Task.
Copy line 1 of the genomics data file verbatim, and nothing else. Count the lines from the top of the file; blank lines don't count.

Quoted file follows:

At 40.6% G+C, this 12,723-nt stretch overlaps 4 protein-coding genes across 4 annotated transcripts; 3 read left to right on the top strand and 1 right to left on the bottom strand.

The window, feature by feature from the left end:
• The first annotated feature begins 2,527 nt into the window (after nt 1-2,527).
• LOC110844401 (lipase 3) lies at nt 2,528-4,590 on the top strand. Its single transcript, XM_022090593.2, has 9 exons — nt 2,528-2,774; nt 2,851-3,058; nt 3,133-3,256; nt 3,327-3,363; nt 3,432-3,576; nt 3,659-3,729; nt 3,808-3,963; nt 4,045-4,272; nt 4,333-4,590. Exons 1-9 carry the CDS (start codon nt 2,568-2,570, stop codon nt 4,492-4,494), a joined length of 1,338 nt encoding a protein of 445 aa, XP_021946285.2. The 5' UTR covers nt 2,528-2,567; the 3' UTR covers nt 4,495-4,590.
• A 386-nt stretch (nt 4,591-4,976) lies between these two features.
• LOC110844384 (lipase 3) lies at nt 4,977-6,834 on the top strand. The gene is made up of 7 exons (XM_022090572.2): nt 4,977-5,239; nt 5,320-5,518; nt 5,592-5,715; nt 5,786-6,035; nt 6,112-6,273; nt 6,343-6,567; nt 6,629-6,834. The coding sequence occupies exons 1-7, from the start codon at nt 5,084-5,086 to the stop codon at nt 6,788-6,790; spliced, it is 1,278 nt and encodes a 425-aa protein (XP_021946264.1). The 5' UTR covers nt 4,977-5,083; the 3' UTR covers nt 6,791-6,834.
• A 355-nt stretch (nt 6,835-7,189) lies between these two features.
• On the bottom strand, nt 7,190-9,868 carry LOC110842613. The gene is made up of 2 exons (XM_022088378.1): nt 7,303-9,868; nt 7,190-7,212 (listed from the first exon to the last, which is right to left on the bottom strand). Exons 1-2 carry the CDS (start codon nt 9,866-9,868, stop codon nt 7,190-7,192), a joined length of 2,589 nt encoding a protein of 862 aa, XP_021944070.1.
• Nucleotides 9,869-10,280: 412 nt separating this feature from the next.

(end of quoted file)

At 40.6% G+C, this 12,723-nt stretch overlaps 4 protein-coding genes across 4 annotated transcripts; 3 read left to right on the top strand and 1 right to left on the bottom strand.